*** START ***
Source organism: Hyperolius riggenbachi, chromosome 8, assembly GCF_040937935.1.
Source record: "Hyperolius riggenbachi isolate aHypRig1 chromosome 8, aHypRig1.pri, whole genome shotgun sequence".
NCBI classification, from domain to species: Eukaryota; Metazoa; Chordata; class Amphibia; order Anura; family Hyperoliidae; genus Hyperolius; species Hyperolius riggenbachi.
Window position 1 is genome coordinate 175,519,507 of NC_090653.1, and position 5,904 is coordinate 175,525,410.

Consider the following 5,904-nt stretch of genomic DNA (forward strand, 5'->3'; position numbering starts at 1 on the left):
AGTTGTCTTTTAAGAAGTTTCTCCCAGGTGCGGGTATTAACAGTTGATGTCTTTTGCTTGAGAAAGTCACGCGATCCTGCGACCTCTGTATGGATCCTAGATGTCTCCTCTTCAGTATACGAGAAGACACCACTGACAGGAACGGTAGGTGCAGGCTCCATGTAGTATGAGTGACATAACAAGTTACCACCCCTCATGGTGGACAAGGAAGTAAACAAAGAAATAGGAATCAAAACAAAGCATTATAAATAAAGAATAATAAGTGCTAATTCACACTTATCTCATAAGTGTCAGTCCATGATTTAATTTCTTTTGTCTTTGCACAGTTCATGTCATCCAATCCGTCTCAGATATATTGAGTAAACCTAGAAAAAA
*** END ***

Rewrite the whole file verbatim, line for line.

Source organism: Hyperolius riggenbachi, chromosome 8, assembly GCF_040937935.1.
Source record: "Hyperolius riggenbachi isolate aHypRig1 chromosome 8, aHypRig1.pri, whole genome shotgun sequence".
NCBI classification, from domain to species: Eukaryota; Metazoa; Chordata; class Amphibia; order Anura; family Hyperoliidae; genus Hyperolius; species Hyperolius riggenbachi.
Window position 1 is genome coordinate 175,519,507 of NC_090653.1, and position 5,904 is coordinate 175,525,410.

Consider the following 5,904-nt stretch of genomic DNA (forward strand, 5'->3'; position numbering starts at 1 on the left):
AGTTGTCTTTTAAGAAGTTTCTCCCAGGTGCGGGTATTAACAGTTGATGTCTTTTGCTTGAGAAAGTCACGCGATCCTGCGACCTCTGTATGGATCCTAGATGTCTCCTCTTCAGTATACGAGAAGACACCACTGACAGGAACGGTAGGTGCAGGCTCCATGTAGTATGAGTGACATAACAAGTTACCACCCCTCATGGTGGACAAGGAAGTAAACAAAGAAATAGGAATCAAAACAAAGCATTATAAATAAAGAATAATAAGTGCTAATTCACACTTATCTCATAAGTGTCAGTCCATGATTTAATTTCTTTTGTCTTTGCACAGTTCATGTCATCCAATCCGTCTCAGATATATTGAGTAAACCTAGAAAAAA